For Your Information
What is the difference between differentiated instruction and Universal Design for Learning (UDL)?
Both attempt to maximize the learning of all students by offering multiple ways to learn content or skills and to demonstrate that knowledge. Additionally, both emphasize learning environments that are engaging and utilize ongoing assessments to make adjustments to meet the instructional needs of students. So what is the difference? The difference is in when and how changes are made to address the needs of students.
|Differentiated Instruction||Universal Design for Learning|
|When||During instruction when the teacher notices the students’ needs||When designing the curriculum|
|How||Makes changes or adjustments to the curriculum||Builds resources and options into the curriculum|
CAST, Inc. (2007)
How does response to intervention (RTI) fit in with differentiated instruction?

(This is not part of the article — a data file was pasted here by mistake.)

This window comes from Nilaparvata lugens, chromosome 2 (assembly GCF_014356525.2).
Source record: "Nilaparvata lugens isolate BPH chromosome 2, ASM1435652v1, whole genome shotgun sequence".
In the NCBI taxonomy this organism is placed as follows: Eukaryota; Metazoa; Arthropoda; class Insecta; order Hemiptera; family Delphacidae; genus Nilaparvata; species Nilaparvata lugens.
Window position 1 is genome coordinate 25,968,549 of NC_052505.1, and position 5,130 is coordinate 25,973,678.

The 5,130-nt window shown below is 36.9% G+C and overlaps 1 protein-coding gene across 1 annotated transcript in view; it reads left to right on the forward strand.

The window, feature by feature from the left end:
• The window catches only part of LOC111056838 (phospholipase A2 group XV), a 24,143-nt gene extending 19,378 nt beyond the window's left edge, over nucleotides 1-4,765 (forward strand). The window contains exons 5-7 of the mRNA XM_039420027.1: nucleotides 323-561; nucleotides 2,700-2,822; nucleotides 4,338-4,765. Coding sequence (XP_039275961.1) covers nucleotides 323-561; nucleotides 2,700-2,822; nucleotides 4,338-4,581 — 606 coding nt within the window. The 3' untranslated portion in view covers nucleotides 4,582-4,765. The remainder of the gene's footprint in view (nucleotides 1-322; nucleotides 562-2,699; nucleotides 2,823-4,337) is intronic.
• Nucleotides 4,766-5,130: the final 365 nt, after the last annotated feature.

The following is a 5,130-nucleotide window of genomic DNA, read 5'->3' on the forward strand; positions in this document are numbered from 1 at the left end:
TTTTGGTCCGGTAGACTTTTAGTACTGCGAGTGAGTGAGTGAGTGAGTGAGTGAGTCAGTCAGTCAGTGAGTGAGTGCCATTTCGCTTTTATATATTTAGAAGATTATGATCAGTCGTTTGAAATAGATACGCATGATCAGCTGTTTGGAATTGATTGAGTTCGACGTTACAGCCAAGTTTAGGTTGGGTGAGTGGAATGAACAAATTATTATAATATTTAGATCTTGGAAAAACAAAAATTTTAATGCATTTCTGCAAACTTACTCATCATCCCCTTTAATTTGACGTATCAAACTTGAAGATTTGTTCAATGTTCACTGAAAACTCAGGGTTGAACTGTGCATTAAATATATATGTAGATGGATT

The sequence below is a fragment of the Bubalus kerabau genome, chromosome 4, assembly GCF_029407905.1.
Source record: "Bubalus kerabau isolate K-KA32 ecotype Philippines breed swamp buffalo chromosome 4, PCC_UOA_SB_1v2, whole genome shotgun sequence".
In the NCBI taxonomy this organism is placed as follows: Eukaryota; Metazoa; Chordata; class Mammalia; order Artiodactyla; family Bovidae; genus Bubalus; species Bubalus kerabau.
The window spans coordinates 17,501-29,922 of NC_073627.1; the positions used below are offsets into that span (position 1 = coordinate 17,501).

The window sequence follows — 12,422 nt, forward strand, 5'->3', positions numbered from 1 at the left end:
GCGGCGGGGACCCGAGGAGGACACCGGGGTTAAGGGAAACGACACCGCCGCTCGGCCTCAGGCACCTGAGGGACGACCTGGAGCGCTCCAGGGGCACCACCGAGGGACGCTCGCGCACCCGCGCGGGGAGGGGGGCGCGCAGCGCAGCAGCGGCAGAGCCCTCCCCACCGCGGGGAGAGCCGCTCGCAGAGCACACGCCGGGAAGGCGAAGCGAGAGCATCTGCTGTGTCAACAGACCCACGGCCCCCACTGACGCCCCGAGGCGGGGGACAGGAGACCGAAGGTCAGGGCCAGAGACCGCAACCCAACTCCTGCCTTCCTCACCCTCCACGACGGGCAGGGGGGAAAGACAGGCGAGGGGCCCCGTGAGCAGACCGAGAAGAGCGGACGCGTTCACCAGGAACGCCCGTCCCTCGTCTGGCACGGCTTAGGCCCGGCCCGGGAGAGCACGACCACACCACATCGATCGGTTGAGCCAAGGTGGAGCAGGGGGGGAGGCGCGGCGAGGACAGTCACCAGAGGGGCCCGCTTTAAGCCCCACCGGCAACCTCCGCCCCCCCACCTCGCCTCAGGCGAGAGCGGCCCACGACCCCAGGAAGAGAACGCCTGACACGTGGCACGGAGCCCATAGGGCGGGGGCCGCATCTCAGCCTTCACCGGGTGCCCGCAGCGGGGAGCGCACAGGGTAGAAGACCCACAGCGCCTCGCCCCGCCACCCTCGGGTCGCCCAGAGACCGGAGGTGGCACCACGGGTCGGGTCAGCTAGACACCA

Both are instructional frameworks. Whereas the purpose of differentiated instruction is to address the needs of all students, the purpose of RTI is to identify and address the needs of struggling students. Though the two frameworks overlap—differentiated instruction is often provided in an RTI classroom—under RTI, students may receive more intensive levels of instruction than they would normally receive in a differentiated classroom.
How do adaptations (i.e., accommodations and modifications) fit with differentiated instruction?
Differentiated instruction might not be enough for some students to succeed. Those with disabilities might need additional supports—accommodations or modifications—to learn the concepts and skills being taught. These supports are identified in the student’s individual education program (IEP).